And marching music keeps changing! Spectacular string bands incorporate their own unique sound and elaborate costuming. Technology has brought about the production of lighter, electronic and digital instruments making it possible for musicians to march with violins, cellos, basses and synthesizers to entertain crowds in unique and creative new ways.

 

 

Today, March 4 (“March Forth”) is also National Grammar Day. In past years, the National Grammar Day organization promoted the annual date as follows: “Language is something to be celebrated, and March 4 is the perfect day to do it. It’s not only a date, it’s an imperative: March forth on March 4 to speak well, write well, and help others do the same!”

 

 

 

Top Secret Drum Corps Performed At The Edinburgh Tattoo

We saw this group, and many others when we were at the Edinburgh Tattoo this August.  After the pipes and drums, these were my favorites.  I’d seen them on youtube before but nothing beats a live performance!

Read more about our Edinburgh Tattoo experience here: http://maryoblog.com/2015/09/12/scotland-royal-edinburgh-military-tattoo/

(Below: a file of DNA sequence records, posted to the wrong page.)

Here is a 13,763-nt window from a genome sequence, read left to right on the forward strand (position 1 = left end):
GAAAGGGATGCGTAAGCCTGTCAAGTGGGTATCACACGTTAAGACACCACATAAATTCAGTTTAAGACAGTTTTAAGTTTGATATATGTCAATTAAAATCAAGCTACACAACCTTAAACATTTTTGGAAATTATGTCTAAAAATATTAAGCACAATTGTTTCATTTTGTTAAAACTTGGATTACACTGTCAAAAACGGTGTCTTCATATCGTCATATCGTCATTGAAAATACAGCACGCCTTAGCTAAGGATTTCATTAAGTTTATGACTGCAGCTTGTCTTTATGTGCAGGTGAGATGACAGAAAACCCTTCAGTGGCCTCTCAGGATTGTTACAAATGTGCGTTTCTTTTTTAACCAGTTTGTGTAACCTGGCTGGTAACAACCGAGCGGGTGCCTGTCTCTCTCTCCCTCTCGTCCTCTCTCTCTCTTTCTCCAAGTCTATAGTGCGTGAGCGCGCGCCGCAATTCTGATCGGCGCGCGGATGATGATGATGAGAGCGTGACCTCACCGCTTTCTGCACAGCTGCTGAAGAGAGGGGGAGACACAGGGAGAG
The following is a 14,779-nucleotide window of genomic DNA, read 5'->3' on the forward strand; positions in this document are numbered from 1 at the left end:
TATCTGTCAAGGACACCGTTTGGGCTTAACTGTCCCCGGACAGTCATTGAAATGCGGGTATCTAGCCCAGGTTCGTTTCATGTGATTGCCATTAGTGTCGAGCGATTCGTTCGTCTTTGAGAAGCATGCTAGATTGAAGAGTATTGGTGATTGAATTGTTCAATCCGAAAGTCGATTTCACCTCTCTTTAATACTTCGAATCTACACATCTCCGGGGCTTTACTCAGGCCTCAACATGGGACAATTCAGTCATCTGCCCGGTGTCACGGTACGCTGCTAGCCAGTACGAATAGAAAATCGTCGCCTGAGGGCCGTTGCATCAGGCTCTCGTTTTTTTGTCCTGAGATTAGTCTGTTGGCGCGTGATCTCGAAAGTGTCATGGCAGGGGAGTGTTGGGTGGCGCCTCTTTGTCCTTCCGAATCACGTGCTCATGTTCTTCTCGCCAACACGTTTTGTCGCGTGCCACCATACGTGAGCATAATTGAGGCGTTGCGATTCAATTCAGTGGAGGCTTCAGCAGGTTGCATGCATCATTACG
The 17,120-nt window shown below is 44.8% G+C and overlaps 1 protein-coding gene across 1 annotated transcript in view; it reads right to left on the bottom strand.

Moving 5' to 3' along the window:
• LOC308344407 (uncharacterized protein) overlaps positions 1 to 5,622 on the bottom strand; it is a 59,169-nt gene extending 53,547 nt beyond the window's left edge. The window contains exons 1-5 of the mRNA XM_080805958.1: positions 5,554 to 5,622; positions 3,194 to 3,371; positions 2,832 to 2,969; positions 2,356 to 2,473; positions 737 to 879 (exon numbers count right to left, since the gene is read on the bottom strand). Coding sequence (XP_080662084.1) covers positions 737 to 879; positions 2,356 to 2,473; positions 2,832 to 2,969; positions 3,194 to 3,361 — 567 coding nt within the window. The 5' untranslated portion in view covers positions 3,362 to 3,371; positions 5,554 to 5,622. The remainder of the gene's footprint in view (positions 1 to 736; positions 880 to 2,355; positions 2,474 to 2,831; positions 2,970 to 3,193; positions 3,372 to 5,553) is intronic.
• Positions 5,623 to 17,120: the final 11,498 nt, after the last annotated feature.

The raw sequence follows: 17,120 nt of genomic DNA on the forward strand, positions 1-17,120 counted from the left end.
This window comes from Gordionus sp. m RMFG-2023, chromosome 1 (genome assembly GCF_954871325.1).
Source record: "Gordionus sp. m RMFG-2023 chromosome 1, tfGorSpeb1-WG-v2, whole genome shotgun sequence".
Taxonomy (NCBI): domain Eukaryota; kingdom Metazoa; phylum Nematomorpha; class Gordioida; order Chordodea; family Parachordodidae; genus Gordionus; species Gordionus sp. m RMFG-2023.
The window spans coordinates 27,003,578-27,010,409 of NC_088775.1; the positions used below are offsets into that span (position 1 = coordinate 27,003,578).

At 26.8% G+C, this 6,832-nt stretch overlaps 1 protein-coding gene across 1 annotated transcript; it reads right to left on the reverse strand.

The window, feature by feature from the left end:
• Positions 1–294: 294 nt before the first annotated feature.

~~~

From http://www.faithtap.com/4186/top-secret-drum-corps-performs-at-the-edinburgh-tattoo/ :

The Top Secret Drum Corps, from Basel, Switzerland performed at the Edinburgh Tattoo. Their performance was perfection. These highly trained performers are always working towards improving, and when they had the opportunity to display a design around the idea of the digital age, they poured out everything that had into their practices.

Outside of their practice, they are just regular individuals with diverse jobs. Some are bankers, civil servants, other factory workers. However, no matter what background they come from, when they come together, they blend together as one. With their pressed uniforms, perfect forms, and serious composure, they display the dedication and love they have for being a part of the Top Secret Drum Corps. It is comprised of 25 drummers and color guard members, and is a non-military drum corp.

Through the years they have become more well-known and have been honored with being asked to perform at many different events. Their performance is filled with energy, as the drummers and color guards show off an incredible visual display among bright lights and fire. The color guards use many different flags throughout the routine, and the drums never miss a beat.